A recruiter’s job is not easy, no matter the market conditions. The tools and strategies that get used have to adapt to the challenges of the market, and truly no two days are ever the same.
COVID-19 has presented a very unique set of circumstances for today’s recruiter. The talent market went from one of the tightest, with the unemployment rate at 50-year-lows, to one flooded with available candidates almost overnight. And while some might initially assume recruiting has gotten easier over the last several months, it hasn’t. It’s just different.
Here is how recruiting has changed since COVID-19, along with tips to recruit in a less-than-perfect economy:
Increased applicant flow means job descriptions need to be overtly clear.
Recruiters today are challenged with an increase in candidate applications. While this can sometimes mean less sourcing, additional vetting and resume reviews are required. It is important to have clear job titles and descriptions to attract the right quality of candidates. This means that instead of general preferred skills, like “strong communication skills,” clearly defined required and preferred skills are better to include.
Leverage technology for high-volume jobs.
The COVID-19 outbreak has impacted low-wage, hourly workers the most. According to the Labor Department, about 35 percent of the lowest-earning workers lost their jobs. As this population of newly unemployed began job hunting, job applications to hourly jobs spiked, creating additional work for recruiters. To keep the recruiting process moving along, technology can be effectively used to do things like field responses to basic knock-out questions or to match talent based on social profiles while protecting the time a recruiter spends on vetting an individual candidate who may ultimately not be a good fit for the open job he or she applied to.
Now is not the time to ‘set it and forget it,’ especially when it comes to recruiting.
A general trend we have seen in hiring manager and candidate satisfaction surveys is that responses are low and the few that have come in are negative. People are strapped and stressed. So, is a standard satisfaction survey fit for purpose during a pandemic? Probably not. Why not shorten or revise these surveys altogether? When it comes to recruiting, and all ancillary activities like satisfaction surveys, now is not the time to wash, rinse and repeat. It’s important to be on tone and focus on the right efforts to yield the best results.
If you can be one thing, be more human.
It’s important to take note of the general mood, especially in a less-than-perfect economy. How a recruiter approaches each candidate phone screen and every hiring manager touchpoint matters. Everyone has a lot going on right now – from either working from home or losing a job to working in a household with kids who are remote learning, and everything in between. Be mindful of the asks being made during the recruiting process – and, be human. Get back to the basics and acknowledge things like background noise to demonstrate understanding and to put people at ease. Successful connections are made on a human level, and that does not necessarily have to happen in-person if you act more personable over the phone or on video.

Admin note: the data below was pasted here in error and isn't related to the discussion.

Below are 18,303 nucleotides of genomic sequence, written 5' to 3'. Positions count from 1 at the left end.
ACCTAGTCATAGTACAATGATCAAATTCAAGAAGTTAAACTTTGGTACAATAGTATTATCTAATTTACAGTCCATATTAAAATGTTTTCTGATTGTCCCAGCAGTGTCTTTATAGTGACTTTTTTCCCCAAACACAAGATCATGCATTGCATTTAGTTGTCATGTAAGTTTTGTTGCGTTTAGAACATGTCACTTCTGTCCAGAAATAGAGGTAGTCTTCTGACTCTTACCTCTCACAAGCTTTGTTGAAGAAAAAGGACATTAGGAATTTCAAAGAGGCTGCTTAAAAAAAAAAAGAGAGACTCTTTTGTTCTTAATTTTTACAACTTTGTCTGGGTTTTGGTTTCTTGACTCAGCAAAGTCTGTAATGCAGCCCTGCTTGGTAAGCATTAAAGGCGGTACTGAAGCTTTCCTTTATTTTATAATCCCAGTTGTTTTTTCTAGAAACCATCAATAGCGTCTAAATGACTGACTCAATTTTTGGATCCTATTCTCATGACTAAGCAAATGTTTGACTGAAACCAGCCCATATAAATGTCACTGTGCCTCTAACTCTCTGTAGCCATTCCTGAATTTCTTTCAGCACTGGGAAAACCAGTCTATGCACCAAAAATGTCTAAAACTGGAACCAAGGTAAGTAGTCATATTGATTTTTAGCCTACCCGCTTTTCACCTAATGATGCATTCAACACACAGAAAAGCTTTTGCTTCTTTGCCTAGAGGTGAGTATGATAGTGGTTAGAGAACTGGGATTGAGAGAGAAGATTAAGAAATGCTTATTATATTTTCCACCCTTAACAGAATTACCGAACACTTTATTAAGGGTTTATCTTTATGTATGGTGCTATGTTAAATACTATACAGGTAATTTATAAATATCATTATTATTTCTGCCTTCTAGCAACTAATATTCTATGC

Prioritize the candidate experience over the company agenda – always.
When everyone first moved to a work-from-home basis, video was the thing. But Zoom fatigue is real, and people, especially those job searching, are getting tired of all of the required video chats. COVID-19 has taught everyone of the power of connecting on a remote basis, but make sure it is the appropriate amount, especially when it comes to video meetings in the recruiting process. Try to consolidate video requests into one meeting, or make video optional, depending on who the candidate is meeting with. This is true no matter the status of the economy: Candidate experience should always be the number one priority.
More candidates do not mean more new hires, but here’s how to keep people engaged.
The candidates who are currently employed and considering new career opportunities are nervous to make a jump, and rightfully so. And while recruiters cannot guarantee the role they are recruiting for is safe or secure (that would be unethical), there are ways to get someone excited about a new job, even during a pandemic. Focus on the importance of the role within the organization, the growth trajectory of the position and to share how excited the hiring team is to have the position filled. It is important to be honest, with both candidates and hiring managers, about the status of the search but to progressively be walking both parties towards a hiring consensus. When recruiting in a less-than-perfect economy, there is no time for stalemates or false positives.
The talent market continues to adapt to the global economy, and so, too, are recruiters. Agility, mindfulness and precision are timeless, and they are staples to successful recruiting, no matter what the market conditions are.